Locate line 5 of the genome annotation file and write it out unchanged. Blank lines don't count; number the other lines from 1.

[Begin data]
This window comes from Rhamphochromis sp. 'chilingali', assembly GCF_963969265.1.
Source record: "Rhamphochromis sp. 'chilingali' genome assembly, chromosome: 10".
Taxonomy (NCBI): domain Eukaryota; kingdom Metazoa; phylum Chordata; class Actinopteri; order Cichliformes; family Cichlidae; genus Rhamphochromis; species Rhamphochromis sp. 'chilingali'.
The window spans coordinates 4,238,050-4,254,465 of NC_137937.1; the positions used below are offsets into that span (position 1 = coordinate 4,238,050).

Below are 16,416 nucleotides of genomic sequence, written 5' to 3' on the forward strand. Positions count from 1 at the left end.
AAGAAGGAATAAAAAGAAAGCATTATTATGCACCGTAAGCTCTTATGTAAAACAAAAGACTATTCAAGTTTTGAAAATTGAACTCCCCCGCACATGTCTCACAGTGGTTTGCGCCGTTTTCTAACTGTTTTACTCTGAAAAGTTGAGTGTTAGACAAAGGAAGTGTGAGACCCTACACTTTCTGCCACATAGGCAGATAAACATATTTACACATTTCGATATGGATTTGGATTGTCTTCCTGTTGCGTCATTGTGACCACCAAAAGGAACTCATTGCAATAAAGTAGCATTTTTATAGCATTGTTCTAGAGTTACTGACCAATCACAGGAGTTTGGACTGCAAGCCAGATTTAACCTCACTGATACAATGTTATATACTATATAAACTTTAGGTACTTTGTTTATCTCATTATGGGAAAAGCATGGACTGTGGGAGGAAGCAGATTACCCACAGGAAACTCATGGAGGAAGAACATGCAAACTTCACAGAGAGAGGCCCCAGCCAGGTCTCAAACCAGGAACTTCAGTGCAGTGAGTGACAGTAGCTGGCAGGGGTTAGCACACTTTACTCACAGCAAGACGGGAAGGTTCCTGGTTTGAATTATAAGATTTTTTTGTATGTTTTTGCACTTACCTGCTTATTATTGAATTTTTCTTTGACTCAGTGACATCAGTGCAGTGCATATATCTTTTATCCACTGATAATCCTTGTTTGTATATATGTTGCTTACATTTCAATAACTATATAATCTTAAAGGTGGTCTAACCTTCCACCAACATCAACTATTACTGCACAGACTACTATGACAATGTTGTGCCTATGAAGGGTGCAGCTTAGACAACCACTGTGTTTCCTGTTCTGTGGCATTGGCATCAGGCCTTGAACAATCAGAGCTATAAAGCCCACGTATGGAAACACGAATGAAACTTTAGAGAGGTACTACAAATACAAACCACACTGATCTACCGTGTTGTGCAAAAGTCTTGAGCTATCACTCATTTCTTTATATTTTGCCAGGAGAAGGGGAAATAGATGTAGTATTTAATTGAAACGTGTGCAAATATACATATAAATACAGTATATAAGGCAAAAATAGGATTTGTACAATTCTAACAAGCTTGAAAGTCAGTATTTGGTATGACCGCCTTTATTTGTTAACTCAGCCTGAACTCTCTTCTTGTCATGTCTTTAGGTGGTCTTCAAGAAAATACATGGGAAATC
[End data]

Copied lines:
Below are 16,416 nucleotides of genomic sequence, written 5' to 3' on the forward strand. Positions count from 1 at the left end.